Saturday, 13 March 2010
This week, which has seen the world premiere of “Love Never Dies”, the sequal to Andrew Lloyd-Webber’s amazing “Phantom of the Opera”, has set me thinking about privacy policies, and why, in their current form, they appear to be almost useless.
What’s the point of being obliged to provide a notice that almost no one reads? And if they do read it you have to question why they don’t get out more. Is it because the authors of the privacy policies are being deliberately vague and secretive about their privacy practices? Unlikely. Or that there is no generally accepted way of setting them out, so consumers have no real means of being able to compare like with like. Quite possibly. I have not come across too many policies that require the attention span of the sort that Albert Einstein had to comprehend them. But, on the other hand, I have not come across too many policies that Homer Simpson would have easily been able to understand and compare, either.
And I suspect that the proportions of customers who have read these policies are pretty similar.
Is there another way? – Perhaps a new way of being more informative? After all, when I want to compare flight airline companies, it’s easier – as they set the information out in a more navigable way. Or when I want to know what film to see at the weekend, I know where I can go to compare the reviews (as well as what time each cinema is showing it).
Why can’t we develop the same concept in data protection terms?
If I were a customer, thinking of buying a particular web application or electronic service, I might well want to read material which helped me answer the following questions, in order that I could understand how my privacy was being respected:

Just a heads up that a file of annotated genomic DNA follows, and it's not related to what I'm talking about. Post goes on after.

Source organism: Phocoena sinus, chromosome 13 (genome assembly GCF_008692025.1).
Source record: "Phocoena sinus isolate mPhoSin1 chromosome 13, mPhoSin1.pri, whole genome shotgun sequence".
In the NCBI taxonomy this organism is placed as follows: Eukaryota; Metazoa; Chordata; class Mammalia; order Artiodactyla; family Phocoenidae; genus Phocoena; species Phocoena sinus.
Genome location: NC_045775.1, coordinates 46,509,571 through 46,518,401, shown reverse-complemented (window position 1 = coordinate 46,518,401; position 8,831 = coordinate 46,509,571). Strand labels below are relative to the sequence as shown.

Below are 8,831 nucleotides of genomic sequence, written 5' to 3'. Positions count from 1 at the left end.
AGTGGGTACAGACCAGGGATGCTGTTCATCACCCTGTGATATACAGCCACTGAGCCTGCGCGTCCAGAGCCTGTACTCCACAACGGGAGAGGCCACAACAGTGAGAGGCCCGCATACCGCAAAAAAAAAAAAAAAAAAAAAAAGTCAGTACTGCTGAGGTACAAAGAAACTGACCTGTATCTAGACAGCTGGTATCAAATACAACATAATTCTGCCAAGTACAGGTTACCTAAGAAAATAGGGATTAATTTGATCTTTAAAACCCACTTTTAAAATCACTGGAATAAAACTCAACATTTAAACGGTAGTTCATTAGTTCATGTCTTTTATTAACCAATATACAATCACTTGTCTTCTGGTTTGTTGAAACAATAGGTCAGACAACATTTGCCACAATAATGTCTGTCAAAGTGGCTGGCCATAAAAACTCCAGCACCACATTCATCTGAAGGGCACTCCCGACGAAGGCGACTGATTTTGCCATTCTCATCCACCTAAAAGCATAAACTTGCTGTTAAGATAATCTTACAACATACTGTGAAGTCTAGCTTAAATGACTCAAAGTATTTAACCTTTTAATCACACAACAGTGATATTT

Who is providing me with this application/service?
- how can I contact them?
- what will happen as a consequence of my using it?
- how might it cause me any harm?
What information about me or my usage will be created?
With whom may the information be shared?
- how I can exercise any choices about this?
For how long could the records exist?
- how can I access them?
- can I delete any of them?
I quite like the idea of the information being provided simply, and in an easily comparable format. So long as data controllers are transparent in setting “customer expectations”, then presumably customers are capable of looking after themselves. With the exception of “public services”, customers are not generally “forced” to consume many types of electronic services. They generally “decide” to buy or consume these services. Special measures will obviously need to be in place for vulnerable customers, if the service is directed at, or capable of being used by, vulnerable people. But surely these are a minority of services that are now delivered electronically. And I presume that the more socially responsible data controllers will place the electronic services that are more capable of causing harm behind age restriction barriers.
I’m not sufficiently close to the application or electronic service development community to fully appreciate the format in which they all like guidance, or requirements, to be delivered to them. The developers I know prefer working from lists of requirements rather than finely balanced statements – but that may not be a representative sample of the developer community as a whole.
My only other thought in this blog is I’m not sure what governance process might need to be created to monitor compliance with these standards. If businesses have committed themselves to the principles then it follows logically that they have also committed themselves to enforcing the principles. Who, in practice, will be monitoring the standards, and who, in practice, will be removing apps from the stores when they do not meet the relevant standards, is something I may return to in a future blog. Is it the Office of Fair Trading, or the Information Commissioner's Office?
Or, in the event of serious disputes between individuals and data controllers, perhaps someone who used to work at both the OFT and the ICO?
Step forward again, Richard Thomas!